Alveolar macrophages from humans and rodents selectively inhibit T-cell proliferation but permit T-cell activation and cytokine secretion

John Upham, D.H. Strickland, N. Bilyk, Bruce Robinson, P.G. Holt

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Alveolar macrophages (AM) are thought to play a key role in the regulation of immune responses within the lung. While it is well established that AM inhibit T-cell proliferation in vitro, it is unclear whether other aspects of the T-cell activation process are also inhibited. The present study demonstrates that AM from rat, mouse and human differ markedly in the potency with which they inhibit mitogen-induced T-cell proliferation, although in humans the degree of inhibition approaches that observed in the animal systems, if antigen (as opposed to mitogen) is employed as the T-cell activating agent. Rodent and human AM also differ in the mechanisms employed to achieve this inhibition; rodent AM appear to utilize reactive nitrogen intermediates, while this does not appear to be the case for human AM. Despite these differences, T cells stimulated in the presence of AM display a similar phenotype in all species examined, i.e. CD3 down-modulation, up-regulation of interleukin-2 receptor (IL-2R) expression and IL-2 production, but inability to respond to IL-2. Thus, AM appear to allow T-cell activation and expression of T-cell effector function, while selectively inhibiting T-cell proliferation.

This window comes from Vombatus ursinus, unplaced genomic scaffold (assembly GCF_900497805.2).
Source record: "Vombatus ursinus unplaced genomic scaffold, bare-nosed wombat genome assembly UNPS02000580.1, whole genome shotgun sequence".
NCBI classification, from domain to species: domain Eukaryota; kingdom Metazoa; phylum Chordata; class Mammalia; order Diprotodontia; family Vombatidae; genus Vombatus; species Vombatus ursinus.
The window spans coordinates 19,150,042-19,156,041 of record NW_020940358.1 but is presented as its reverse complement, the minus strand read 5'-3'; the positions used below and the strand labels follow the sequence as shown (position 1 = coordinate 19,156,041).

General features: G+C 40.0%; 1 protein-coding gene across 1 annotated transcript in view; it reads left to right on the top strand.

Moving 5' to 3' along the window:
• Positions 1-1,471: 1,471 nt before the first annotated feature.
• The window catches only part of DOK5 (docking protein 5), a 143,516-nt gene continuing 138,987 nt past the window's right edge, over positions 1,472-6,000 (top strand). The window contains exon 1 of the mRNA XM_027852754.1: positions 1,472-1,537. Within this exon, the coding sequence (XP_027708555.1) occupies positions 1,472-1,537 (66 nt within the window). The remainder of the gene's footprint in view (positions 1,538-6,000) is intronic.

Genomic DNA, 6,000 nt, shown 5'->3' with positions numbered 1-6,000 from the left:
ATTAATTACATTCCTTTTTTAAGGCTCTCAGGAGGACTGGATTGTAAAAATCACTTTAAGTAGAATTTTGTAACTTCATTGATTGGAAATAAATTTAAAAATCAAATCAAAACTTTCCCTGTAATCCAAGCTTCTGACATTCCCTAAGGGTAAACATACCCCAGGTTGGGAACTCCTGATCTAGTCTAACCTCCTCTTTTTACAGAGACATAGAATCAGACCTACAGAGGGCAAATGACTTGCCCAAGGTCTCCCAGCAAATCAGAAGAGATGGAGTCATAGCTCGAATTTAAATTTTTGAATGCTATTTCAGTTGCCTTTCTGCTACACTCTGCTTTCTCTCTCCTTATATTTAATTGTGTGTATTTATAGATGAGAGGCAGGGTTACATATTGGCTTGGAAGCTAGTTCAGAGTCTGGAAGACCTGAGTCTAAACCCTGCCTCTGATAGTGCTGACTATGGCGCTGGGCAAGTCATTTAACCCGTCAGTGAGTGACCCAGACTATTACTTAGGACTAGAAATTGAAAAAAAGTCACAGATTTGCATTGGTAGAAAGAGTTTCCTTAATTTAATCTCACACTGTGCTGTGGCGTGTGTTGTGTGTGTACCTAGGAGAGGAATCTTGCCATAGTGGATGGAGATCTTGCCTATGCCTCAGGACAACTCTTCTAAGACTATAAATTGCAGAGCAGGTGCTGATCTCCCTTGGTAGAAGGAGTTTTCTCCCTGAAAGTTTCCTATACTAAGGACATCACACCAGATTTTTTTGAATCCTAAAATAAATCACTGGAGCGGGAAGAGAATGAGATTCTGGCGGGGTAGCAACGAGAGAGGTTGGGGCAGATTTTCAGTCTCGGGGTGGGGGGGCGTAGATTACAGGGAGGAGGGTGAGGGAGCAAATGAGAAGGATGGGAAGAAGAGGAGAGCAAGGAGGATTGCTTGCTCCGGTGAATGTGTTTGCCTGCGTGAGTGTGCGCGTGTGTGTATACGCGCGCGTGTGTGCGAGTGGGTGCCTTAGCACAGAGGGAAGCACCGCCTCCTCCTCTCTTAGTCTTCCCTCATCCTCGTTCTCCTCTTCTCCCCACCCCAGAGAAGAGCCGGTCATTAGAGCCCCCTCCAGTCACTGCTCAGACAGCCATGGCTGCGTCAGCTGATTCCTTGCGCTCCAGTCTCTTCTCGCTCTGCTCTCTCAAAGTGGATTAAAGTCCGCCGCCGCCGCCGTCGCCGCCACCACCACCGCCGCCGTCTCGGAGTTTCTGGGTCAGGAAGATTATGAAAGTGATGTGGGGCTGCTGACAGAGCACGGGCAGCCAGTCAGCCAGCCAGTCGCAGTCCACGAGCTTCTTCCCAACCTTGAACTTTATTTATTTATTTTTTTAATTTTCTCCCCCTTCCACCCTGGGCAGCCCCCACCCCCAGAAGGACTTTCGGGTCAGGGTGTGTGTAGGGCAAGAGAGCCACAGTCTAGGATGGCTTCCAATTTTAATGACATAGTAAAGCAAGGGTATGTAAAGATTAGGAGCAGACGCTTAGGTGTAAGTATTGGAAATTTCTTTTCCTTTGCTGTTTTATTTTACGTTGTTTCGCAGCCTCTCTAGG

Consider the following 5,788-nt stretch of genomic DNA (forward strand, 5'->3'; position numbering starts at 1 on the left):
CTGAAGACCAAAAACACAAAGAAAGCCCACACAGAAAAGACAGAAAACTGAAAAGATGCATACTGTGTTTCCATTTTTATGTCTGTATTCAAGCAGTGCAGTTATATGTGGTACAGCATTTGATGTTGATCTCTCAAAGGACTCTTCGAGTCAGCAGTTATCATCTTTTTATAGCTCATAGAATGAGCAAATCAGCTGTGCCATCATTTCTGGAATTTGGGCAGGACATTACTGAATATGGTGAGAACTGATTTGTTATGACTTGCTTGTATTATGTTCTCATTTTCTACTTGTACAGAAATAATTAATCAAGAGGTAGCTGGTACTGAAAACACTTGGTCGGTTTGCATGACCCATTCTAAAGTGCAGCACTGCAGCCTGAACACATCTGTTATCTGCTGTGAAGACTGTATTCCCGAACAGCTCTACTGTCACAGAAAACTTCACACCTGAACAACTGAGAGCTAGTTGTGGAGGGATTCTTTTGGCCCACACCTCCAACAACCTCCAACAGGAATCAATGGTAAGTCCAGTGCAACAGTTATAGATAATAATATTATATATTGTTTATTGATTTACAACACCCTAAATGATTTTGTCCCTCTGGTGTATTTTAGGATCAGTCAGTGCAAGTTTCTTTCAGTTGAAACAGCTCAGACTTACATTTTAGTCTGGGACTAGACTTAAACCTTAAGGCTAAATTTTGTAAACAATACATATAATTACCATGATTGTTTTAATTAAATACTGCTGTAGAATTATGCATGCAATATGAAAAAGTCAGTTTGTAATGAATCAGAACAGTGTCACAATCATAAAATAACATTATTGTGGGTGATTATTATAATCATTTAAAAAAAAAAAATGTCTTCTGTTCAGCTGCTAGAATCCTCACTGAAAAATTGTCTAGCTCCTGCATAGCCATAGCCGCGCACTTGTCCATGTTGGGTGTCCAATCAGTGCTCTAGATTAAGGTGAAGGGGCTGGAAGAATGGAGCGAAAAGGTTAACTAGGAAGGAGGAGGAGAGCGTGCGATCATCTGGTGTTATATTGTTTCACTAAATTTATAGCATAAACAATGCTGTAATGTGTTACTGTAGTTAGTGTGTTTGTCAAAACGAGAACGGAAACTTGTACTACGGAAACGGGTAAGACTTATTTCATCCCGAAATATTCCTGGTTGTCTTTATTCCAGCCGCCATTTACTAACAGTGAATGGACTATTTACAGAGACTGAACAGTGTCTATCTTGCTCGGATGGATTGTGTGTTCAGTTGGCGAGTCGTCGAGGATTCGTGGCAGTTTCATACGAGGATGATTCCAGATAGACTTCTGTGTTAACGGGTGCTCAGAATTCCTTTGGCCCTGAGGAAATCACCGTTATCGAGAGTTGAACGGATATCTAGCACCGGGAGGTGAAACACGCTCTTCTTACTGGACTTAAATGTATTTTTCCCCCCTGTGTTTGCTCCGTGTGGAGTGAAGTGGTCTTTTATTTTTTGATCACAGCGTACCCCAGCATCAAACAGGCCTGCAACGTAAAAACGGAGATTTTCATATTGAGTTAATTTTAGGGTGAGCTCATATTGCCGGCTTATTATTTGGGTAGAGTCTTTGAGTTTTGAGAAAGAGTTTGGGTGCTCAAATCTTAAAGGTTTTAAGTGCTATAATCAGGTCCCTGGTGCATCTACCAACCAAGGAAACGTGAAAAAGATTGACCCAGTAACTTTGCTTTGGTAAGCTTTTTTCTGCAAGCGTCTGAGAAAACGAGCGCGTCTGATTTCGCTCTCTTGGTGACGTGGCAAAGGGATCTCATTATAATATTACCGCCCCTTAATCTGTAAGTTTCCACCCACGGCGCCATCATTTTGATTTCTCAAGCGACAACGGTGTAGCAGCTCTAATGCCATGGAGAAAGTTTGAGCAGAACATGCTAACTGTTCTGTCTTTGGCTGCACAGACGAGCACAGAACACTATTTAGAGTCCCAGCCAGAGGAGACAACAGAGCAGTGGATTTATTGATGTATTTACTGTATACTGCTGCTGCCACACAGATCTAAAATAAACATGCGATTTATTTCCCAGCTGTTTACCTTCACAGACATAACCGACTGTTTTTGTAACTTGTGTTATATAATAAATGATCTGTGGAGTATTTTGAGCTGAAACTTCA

Original languageEnglish
Pages (from-to)142-147
Publication statusPublished - 1995


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